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De Rosendaelsche Golf Club

15 December, 2011

De Rosendaelsche Golf Club

Our intrepid Benelux correspondent continues his journey around Holland's greatest golf courses

December 2011
All photographs courtesy of de Rosendaelsche Golf Club (except where stated)
When I arranged to play a round at De Rosendaelsche Golf Club, I was surprised to find that the club is not located at Roosendaal as I had always expected. Sure it doesn’t take a rocket scientist to realize the spelling is slightly different, however in my defense we are in the Netherlands and Dutch spelling doesn’t always follow expected rules. It turned out that De Rosendaelsche Golf Club is in Arnhem near the village of Rozendaal. Luckily, the distance from Amsterdam was about the same, but an hour’s drive southeast. On arrival at the club I noticed two things. First of all the freeway literally exits right onto the front doorstep of the club and secondly, as I’d been warned, they are in the process of renovating everything, which is not always a good thing.

I was informed immediately that De Rosendaelsche has the oldest golf course in The Netherlands, dating back to 1908 (the club itself dates back to 1895). This is an interesting fact because it naturally means the course predates the highway by many, many years. I’m developing an intense dislike of noise pollution from government highways that have failed to take golf courses into consideration in the Netherlands. Anyway, it’s not the club’s fault that this freeway is on its doorstep and while De Rosendaelsche is blessed with some of the most beautiful land in The Netherlands, the road noise is, sadly, unavoidable.

Unfortunately, De Rosendaelsche has garnered a reputation for being satisfied to be the oldest course and has traditionally followed a rather frugal development and maintenance policy. I would like to make one thing clear. This is no longer the case. De Rosendaelsche is implementing major improvements to bring this beautiful course up to the highest championship standard. Many of these improvements are already visible, for example Christoph Städler, a renowned German golf course architect, has reshaped all the bunkers on the course – he’s also responsible for the overall renovation programme. I have to say there is nothing better than a classic course that is renovated by someone who respects the original design and does a fantastic job of complementing the playability of the course and the aesthetics. The new bunkering at De Rosendaelsche is a real improvement, both functionally and aesthetically pleasing.

A round at the Rosendaelsche starts with a 366-meter par 4 with a blind tee shot over a high ridge of heather to a generous tree-lined fairway (incidentally all the fairways are tree-lined so that’s certainly not unusual here). The approach is played to a severe right to left sloping green that flattens out on the left side. This green will be lengthened to the left in the redesign, which will be an improvement.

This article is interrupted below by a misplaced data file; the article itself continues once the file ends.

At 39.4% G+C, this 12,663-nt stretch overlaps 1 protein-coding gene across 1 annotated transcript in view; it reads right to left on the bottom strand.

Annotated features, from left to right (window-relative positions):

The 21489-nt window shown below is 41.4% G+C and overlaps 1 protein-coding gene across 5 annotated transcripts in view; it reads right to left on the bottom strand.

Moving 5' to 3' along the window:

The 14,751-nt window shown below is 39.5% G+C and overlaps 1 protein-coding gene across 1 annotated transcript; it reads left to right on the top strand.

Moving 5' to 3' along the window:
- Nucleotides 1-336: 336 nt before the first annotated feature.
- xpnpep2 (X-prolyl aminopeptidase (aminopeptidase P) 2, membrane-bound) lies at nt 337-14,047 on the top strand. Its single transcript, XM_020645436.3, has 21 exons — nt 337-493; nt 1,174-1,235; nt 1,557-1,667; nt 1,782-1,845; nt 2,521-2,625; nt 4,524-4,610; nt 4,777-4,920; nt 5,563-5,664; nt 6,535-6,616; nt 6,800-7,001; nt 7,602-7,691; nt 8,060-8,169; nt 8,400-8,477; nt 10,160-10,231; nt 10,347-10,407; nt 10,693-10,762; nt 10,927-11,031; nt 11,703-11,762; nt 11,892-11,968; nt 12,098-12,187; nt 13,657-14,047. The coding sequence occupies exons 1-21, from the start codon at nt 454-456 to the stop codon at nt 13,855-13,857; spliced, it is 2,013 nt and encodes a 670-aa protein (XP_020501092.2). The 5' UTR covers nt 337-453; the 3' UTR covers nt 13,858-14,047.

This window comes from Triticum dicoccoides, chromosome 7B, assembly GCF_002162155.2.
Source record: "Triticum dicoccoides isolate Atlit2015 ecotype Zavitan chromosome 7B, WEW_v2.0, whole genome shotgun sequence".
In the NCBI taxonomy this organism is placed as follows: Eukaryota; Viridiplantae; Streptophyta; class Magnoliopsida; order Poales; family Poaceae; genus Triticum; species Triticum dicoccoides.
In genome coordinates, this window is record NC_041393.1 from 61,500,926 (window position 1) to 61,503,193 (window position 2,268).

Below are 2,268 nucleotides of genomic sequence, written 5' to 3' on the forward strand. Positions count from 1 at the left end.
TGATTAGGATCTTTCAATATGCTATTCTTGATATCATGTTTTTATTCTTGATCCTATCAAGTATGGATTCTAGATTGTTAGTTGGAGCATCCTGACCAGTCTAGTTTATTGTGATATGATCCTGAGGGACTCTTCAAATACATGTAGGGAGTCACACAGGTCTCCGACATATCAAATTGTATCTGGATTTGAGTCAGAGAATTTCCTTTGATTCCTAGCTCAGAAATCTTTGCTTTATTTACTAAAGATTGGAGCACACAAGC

The 2nd hole is a long par 4 of 388 meters with another blind tee shot over a small hill level with the ladies tees. A good drive will leave a mid to low iron to a very long green that is protected by a bunker front left. Nearly all the greens on the course are characterized by gentle borrows that make even short putts challenging.

The 3rd hole is another testing par 4 that doglegs left. A good drive will leave a blind approach shot over a hill to a green protected by a bunker on the left front and trees on the right. The green slopes from left to right and back to front. A new championship tee is being added to this hole to make sure the long hitting pros still have to deal with the blind shot into the green.

The 4th hole is a long, straight and rather boring par 4. Part of this hole is being turned into the new 300-meter driving range that will also have grass practice tees – a rarity in the Netherlands – and they could not have picked a better hole to replace. The 5th hole is a 470-meter par 5 with a sharp dogleg left confronting you from the tee box – notably this hole will also receive a new championship back tee. After the dogleg, the fairway rises all the way up to the green which is a two-tiered green protected by bunkers on the left and right.

The 6th is an excellent par 4 with a dogleg to the right requiring a precise shot to a right to left sloping fairway, which will set up an approach to a green protected by a bunker on the right side with a ridge running through the center.

The 7th is a long uphill par 3, which incidentally plays over the 4th fairway. This is quite a nice hole but it too will be sacrificed shortly for two new holes deep in the forest (a new par 3 6th and a new par 4 7th). The par 5 5th will become the new 4th hole and the par 4 6th the new 5th hole. These new improvements in my view will essentially eliminate the two weak holes on the course. It’s rare that such an inspired change can easily be made to fit perfectly within land already owned by the club and not compromise the routing.